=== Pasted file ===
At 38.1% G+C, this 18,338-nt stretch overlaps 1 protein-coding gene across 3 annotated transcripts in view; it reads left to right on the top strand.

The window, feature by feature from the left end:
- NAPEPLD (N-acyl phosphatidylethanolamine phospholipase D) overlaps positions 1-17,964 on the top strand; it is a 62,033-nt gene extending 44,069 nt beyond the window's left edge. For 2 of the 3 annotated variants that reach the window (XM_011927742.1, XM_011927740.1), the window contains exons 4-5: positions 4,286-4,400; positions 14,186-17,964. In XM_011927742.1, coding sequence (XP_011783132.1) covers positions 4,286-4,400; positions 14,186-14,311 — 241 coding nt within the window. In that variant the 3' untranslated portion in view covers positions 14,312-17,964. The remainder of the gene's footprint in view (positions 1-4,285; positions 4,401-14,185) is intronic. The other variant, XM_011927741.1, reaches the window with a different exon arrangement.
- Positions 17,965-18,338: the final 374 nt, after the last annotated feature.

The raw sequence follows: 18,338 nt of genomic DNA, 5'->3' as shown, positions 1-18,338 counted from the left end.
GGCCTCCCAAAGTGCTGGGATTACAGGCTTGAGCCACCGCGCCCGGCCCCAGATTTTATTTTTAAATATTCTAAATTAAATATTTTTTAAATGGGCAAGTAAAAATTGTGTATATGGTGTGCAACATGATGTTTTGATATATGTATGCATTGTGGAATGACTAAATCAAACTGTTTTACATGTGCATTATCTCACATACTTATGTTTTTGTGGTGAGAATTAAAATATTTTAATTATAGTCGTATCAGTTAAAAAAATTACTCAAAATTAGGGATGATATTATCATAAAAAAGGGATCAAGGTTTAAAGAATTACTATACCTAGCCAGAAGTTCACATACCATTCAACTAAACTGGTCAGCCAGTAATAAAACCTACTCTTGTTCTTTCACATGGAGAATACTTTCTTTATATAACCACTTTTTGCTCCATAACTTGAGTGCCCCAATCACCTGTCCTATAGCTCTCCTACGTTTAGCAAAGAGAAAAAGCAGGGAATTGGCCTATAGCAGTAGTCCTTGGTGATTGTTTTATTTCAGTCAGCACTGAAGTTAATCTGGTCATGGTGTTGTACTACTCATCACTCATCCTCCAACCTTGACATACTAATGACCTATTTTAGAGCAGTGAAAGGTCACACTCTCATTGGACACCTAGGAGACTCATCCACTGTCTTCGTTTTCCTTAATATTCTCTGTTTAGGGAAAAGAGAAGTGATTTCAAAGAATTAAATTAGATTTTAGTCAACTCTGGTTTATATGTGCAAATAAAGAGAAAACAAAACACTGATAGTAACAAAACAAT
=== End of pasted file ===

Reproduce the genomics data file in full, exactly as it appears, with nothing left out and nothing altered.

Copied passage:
At 38.1% G+C, this 18,338-nt stretch overlaps 1 protein-coding gene across 3 annotated transcripts in view; it reads left to right on the top strand.

The window, feature by feature from the left end:
- NAPEPLD (N-acyl phosphatidylethanolamine phospholipase D) overlaps positions 1-17,964 on the top strand; it is a 62,033-nt gene extending 44,069 nt beyond the window's left edge. For 2 of the 3 annotated variants that reach the window (XM_011927742.1, XM_011927740.1), the window contains exons 4-5: positions 4,286-4,400; positions 14,186-17,964. In XM_011927742.1, coding sequence (XP_011783132.1) covers positions 4,286-4,400; positions 14,186-14,311 — 241 coding nt within the window. In that variant the 3' untranslated portion in view covers positions 14,312-17,964. The remainder of the gene's footprint in view (positions 1-4,285; positions 4,401-14,185) is intronic. The other variant, XM_011927741.1, reaches the window with a different exon arrangement.
- Positions 17,965-18,338: the final 374 nt, after the last annotated feature.

The raw sequence follows: 18,338 nt of genomic DNA, 5'->3' as shown, positions 1-18,338 counted from the left end.
GGCCTCCCAAAGTGCTGGGATTACAGGCTTGAGCCACCGCGCCCGGCCCCAGATTTTATTTTTAAATATTCTAAATTAAATATTTTTTAAATGGGCAAGTAAAAATTGTGTATATGGTGTGCAACATGATGTTTTGATATATGTATGCATTGTGGAATGACTAAATCAAACTGTTTTACATGTGCATTATCTCACATACTTATGTTTTTGTGGTGAGAATTAAAATATTTTAATTATAGTCGTATCAGTTAAAAAAATTACTCAAAATTAGGGATGATATTATCATAAAAAAGGGATCAAGGTTTAAAGAATTACTATACCTAGCCAGAAGTTCACATACCATTCAACTAAACTGGTCAGCCAGTAATAAAACCTACTCTTGTTCTTTCACATGGAGAATACTTTCTTTATATAACCACTTTTTGCTCCATAACTTGAGTGCCCCAATCACCTGTCCTATAGCTCTCCTACGTTTAGCAAAGAGAAAAAGCAGGGAATTGGCCTATAGCAGTAGTCCTTGGTGATTGTTTTATTTCAGTCAGCACTGAAGTTAATCTGGTCATGGTGTTGTACTACTCATCACTCATCCTCCAACCTTGACATACTAATGACCTATTTTAGAGCAGTGAAAGGTCACACTCTCATTGGACACCTAGGAGACTCATCCACTGTCTTCGTTTTCCTTAATATTCTCTGTTTAGGGAAAAGAGAAGTGATTTCAAAGAATTAAATTAGATTTTAGTCAACTCTGGTTTATATGTGCAAATAAAGAGAAAACAAAACACTGATAGTAACAAAACAAT